Tag Archives: Hevelius

Some caricatures of famous mathematicians

Archimedes

Archimedes

In my last post about the Hewelanium Centre of Gdansk, I must show you the caricatures of the famous mathematicians and astronomers which you find on the walls (and you also can buy as a puzzle in the shop of the museum). You have pictures of Archimedes, Pascal, Copernicus:

Copernicus

Copernicus

Halley and Hevelius:

Halley and Hevelius

Halley and Hevelius

Galileo:

Galileo Galilei

Galileo Galilei

Sir Isaac Newton:

Newton

Newton

and Albert Einstein:

Einstein

Einstein

These aren’t good pictures but the posters are in 3D and my camera is not the best camera in the World!

Location: Hewelianum Centre in Gdansk (map)

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Another monument dedicated to Hevelius

Photography by Carlos Dorce

Photography by Carlos Dorce

 The first monument to Hevelius built in Gdansk was initiative of TPD club Neptune of Gdansk and it was possible because of the donation of the citizens in 1973. The author was Michael Gąsienica Szostak and the monument was moved to the green square in front of the hotel Mercure Gdańsk Old Town (formerly Hotel Hevelius) in 2004.

Photography by Carlos Dorce

Photography by Carlos Dorce

Location: Monument to Hevelius (map)

Monument to Hevelius

Photography by Carlos Dorce

Photography by Carlos Dorce

This monument was designed by Jan Szczypka on 2006 and was unveiled on January 28 to conmemmorate the 395th anniversary of his birth. It’s opposite the Old Town Hall and near the church where he was buried which tower can be seen behind the monument.

Photography by Carlos Dorce

Photography by Carlos Dorce

Hevelis was the last great astronomer who worked without telescopes so he is working with a quadrant in spite of the 17th century modern devices.

Next to him there is a stellar map painted on a large wall waiting to be observed by this great astronomer.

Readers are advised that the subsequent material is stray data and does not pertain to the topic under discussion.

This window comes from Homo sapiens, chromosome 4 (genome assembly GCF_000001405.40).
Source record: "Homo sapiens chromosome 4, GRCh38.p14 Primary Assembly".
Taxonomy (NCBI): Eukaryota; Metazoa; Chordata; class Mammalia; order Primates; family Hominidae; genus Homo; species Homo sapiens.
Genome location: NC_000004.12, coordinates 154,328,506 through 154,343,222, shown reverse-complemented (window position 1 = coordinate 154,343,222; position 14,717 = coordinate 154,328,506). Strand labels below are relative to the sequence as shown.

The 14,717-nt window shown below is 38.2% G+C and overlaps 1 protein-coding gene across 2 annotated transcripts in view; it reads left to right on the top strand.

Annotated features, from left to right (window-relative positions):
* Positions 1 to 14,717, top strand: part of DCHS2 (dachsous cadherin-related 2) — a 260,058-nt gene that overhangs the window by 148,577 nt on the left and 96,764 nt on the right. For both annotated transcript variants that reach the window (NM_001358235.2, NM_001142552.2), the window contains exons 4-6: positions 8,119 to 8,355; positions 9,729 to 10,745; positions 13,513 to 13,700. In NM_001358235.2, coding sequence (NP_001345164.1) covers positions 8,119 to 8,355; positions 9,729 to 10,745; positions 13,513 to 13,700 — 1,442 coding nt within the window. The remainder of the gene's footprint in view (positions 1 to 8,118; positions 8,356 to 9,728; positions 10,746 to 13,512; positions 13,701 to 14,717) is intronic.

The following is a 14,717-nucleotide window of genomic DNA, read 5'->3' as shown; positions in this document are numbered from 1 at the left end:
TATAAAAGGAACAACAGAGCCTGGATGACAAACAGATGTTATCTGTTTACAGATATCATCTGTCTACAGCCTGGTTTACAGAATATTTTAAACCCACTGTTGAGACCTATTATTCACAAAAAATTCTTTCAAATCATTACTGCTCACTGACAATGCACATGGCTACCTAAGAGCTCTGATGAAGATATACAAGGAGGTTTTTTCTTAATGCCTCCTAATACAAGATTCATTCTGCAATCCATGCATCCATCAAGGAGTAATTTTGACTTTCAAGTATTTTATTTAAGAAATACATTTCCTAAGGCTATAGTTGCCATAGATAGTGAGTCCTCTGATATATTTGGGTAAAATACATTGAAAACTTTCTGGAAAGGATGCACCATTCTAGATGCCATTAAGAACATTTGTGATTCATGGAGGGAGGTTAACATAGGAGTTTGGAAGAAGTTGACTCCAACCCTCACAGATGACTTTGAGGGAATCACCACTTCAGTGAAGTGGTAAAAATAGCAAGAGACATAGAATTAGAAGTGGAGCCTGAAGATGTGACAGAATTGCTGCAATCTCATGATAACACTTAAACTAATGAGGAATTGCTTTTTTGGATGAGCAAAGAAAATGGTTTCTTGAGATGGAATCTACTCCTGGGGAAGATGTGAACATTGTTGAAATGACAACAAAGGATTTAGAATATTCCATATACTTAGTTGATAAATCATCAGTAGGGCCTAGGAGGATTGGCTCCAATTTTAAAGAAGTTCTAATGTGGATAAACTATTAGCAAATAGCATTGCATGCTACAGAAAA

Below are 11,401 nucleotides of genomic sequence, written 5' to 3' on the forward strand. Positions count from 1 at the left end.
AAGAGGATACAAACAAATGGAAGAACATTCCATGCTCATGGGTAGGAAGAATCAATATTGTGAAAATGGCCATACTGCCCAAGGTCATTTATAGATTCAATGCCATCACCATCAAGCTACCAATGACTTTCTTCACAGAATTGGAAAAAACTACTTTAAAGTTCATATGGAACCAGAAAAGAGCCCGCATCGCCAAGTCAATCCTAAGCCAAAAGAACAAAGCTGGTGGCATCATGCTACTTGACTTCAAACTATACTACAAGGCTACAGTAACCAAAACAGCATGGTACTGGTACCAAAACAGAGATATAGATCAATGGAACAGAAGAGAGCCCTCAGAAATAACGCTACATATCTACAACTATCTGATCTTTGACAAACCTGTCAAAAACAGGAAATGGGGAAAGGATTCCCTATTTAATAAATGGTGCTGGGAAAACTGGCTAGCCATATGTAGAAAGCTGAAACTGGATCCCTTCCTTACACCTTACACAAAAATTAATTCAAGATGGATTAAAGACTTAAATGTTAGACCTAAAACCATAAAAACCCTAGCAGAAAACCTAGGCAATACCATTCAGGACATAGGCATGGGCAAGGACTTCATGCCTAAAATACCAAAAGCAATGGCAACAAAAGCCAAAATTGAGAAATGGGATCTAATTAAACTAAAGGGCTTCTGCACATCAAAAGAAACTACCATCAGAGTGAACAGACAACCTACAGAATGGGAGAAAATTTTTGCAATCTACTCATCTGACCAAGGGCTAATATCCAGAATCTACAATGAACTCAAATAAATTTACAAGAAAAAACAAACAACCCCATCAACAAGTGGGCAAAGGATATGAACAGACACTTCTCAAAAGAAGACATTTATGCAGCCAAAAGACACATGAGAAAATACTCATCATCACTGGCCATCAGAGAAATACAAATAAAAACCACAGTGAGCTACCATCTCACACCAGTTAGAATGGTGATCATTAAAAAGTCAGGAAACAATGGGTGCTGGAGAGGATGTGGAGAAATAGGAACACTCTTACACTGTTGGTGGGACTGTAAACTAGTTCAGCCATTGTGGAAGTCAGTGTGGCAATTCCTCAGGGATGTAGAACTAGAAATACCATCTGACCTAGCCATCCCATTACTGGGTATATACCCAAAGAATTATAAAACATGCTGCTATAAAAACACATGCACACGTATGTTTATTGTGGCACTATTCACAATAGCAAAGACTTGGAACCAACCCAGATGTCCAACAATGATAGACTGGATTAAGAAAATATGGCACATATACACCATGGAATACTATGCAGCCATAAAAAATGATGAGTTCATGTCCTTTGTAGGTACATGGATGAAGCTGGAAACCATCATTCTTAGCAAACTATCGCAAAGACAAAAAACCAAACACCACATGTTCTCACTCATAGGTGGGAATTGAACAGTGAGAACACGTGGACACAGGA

Photography by Carlos Dorce

Photography by Carlos Dorce

Location: Monument to Hevelius in Gdansk (map)

Hewelianum Centre in Gdansk

Photography by Carlos Dorce

Photography by Carlos Dorce

I visited the Hewelianum Centre when I was in Gdansk and I discovered a new science museum which must be located in all the tourist guides:

The Hewelianum Centre is an educational and recreational centre for all age groups situated on the grounds of the Fort Góra Gradowa. The view from the top of the hill is the panorama of the historic town and the industrial landscape of the shipyard grounds. A picturesque park and a complex of restored 19th-century military remains hosting interactive exhibitions – this is today’s image of the Fort of Góra Gradowa.

Science popularization is the main objective of the Hewelianum Centre. Interactive and multimedia exhibitions and popular science events disclose the mysteries of physics and astronomy, transfer the visitors to the past, making the historic events better understandable in the present, teach how to be sensitive to the beauty of nature, and strengthen in visitors the belief that we are all responsible for our planet. In Hewelianum Centre you can perceive the world, learn about it, and relax yourself in an interactive, creative, and innovative way!

One of the exhibitions is called “Puzzle” (why not “Maths”?) and it’s a place where people can play with Mathematics:

Break the code and discover a new dimension of mathematics!

The “Puzzle” exhibition is a three-dimensional space: mathematical, interactive, and unconventional. It consists of more than 20 stations for experimenting – where mathematics governs, but in an unprecedented way!

By crossing the mathematical “puzzle” threshold, we enter the world of geometry, symmetry, and numbers. The mathematical setting, however, is only a backdrop for interactive learning and fun. A collection of the exhibition’s main attractions includes the multiplication tower, the Pythagorean theorem in liquid form, and the Möbius strip. Here you can also see what your face would look like if it were composed of two left or two right halves or check whether a meter is the same length for all. Visiting the mathematical “Puzzle” is a perfect idea for a unique scientific experience.